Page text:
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Chicago Center for Literature and Photography gives Tea of Ulaanbaatar 9 out of 10

Chicago Center for Literature and Photography gives Tea of Ulaanbaatar 9 out of 10

June 15, 2011

From Oriana Leckert at CCLaP:

I recently read A Short History of Tractors in Ukrainian, and I was pretty disappointed. It felt like paint-by-numbers noveling: take a fucked-up family, set them up in an “exotic” (to us Americans, anyway) culture and watch them deconstruct, filling out the plot with a quirky thing to tie it all together. In some ways, this description could also be used–very superficially–to describe Tea of Ulaanbaatar. But let me break it down for you, so you can see why one book was boring and the other was spectacular.

Fucked-up family: In Ukrainian, we have two embittered middle-aged sisters who have to work together to save their near-senile father from the much younger woman who is trying to seduce him. In Ulaanbaatar, we have a group of American Peace Corps volunteers dropped into the middle of a crazy awful city, screwing each other and screwing each other over, trying to navigate a completely foreign world with little help.

“Exotic” culture: In Ukrainian, the family now lives in England, but we have lots of historical flashbacks to their time they spent in-country, surviving brutality and death camps and poverty and terror. In Ulaanbaatar we have both Mongolia now–a devastated victim of Soviet rule and withdrawal, desperately trying to claw its way into the twentieth century–and Mongolia then, with flashback snippets of marauding hordes overtaking everything in their path.

[Quick sidenote regarding the book cover: I'm sorry Seven Stories decided to make it look so old-timey. They really should have had that ancient warrior tapestry being shredded, to reveal a festering and fucked up shady modern metropolis beneath it. Why does no one come to me for advice?]

Anyway. Quirky thing: In Ukrainian, Dad is writing a history of tractors. In Ulaanbaatar, there are recipes for tea–Moroccan Mint, Earl Grey, Tencha, oh, and Tsus, the Blood Tea, which is actually a drug more powerful than anything the Western world has ever seen.

Can you see how this is kind of a no-brainer? Bitchy sisters and a senile tractor-phile vs. nighclubs and drugs and intrigue and sex and dust storms and beggar-children and Mongoloid (in both senses) oracles and a horrifying Peace Corps doctor and more sex and more drugs and drinking and murder and arctic steppes and an OCD narrator and whores and guns and even more drugs… I guess you get the idea. Tea of Ulaanbaatar is just clearly my kind of fucking book.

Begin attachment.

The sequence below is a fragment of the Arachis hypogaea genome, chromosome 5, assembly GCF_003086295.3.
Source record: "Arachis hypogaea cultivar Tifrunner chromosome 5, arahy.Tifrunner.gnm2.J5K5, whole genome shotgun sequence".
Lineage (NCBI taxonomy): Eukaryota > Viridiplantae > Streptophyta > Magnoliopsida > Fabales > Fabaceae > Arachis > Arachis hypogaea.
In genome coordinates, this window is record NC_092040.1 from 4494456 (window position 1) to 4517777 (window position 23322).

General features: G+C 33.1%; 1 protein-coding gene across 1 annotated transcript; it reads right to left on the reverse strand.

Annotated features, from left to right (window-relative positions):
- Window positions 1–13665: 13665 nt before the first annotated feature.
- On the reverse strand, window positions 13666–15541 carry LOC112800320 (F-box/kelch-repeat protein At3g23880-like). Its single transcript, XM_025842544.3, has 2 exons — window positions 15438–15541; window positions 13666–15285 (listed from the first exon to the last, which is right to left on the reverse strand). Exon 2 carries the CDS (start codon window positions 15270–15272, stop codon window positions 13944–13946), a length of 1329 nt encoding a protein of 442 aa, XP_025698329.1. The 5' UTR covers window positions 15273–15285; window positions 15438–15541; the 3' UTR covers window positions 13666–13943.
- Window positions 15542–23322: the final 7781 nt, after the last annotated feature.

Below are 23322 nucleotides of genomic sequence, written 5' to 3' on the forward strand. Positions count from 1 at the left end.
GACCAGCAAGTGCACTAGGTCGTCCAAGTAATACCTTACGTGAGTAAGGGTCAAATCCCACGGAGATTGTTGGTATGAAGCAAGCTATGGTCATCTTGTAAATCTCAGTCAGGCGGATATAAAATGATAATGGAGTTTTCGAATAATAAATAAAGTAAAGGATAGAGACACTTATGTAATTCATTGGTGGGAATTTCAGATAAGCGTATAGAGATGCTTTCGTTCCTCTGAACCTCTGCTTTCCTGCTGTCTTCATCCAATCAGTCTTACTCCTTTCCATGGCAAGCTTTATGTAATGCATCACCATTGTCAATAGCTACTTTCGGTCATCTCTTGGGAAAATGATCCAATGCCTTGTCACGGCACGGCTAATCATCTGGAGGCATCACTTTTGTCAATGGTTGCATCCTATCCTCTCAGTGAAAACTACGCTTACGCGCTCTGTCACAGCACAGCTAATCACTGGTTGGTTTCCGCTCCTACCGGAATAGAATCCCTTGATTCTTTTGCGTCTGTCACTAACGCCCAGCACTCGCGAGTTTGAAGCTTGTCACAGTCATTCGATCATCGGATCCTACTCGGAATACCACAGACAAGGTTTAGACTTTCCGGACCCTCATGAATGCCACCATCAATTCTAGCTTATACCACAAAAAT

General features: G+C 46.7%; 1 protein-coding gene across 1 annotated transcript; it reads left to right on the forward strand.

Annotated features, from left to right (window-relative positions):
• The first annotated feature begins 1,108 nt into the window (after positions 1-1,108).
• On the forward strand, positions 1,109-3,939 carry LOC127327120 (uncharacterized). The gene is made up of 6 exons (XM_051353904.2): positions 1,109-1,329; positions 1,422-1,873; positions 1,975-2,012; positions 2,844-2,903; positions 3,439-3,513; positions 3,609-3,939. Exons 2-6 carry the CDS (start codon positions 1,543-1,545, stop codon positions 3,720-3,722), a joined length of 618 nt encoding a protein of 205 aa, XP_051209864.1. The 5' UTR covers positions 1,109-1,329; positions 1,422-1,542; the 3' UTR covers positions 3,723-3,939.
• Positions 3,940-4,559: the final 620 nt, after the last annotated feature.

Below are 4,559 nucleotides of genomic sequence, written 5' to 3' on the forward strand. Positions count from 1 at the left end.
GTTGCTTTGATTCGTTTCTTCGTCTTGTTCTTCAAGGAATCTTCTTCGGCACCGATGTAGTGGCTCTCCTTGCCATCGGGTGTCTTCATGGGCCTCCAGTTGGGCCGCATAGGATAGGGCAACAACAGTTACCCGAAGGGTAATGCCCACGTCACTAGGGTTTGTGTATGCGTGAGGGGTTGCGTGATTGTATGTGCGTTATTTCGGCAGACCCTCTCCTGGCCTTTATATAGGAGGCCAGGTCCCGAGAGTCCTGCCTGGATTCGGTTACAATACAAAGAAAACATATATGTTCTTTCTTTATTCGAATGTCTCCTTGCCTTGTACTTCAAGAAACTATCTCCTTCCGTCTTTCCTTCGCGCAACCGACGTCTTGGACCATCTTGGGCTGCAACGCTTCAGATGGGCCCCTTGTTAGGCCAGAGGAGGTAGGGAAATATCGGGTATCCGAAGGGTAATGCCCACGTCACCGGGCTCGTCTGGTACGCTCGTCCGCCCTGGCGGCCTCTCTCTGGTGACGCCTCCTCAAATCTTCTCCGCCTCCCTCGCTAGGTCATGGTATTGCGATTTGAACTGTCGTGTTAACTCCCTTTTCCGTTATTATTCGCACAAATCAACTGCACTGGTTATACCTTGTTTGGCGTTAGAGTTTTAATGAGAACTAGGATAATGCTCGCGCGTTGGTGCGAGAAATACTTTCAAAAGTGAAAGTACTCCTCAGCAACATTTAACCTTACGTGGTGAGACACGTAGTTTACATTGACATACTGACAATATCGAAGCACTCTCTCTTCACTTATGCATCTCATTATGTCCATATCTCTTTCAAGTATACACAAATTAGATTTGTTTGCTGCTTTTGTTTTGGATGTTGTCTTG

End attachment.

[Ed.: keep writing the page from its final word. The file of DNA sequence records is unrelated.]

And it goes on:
And really, I didn’t need to work so hard to prop this book up by comparing it to a mediocre one; it totally stands on its own. It’s just drenched in another world: Christopher Howard does an amazing job of painting incredible scenes, sparsely yet wholly describing a gross, decrepit nightclub and an annihilating dust storm over the Gobi Dessert with equal aplomb. And the characters! Good lord, these are fully drawn people, from the nubile Mongol temptress to the gossipy American mother hen, from the Indian girlfriend our “hero” left back home to the hero himself–complicated, messed up, scrutable and lonely and real.

And it could just have been a story about that, about messy people in a messy landscape doing messy, messy things, and it would have been a solid read. But then when the drugs come in the whole thing just tilts, incredibly, catapulting itself to a whole other level of shuddering horror, which obviously I’m not going to tell you about because you’re going to click over to Seven Stories right now and reserve yourself a copy. It’s out in two weeks. Get it. Unless you prefer tractors to drugs, of course, in which case, why are you listening to me anyway?

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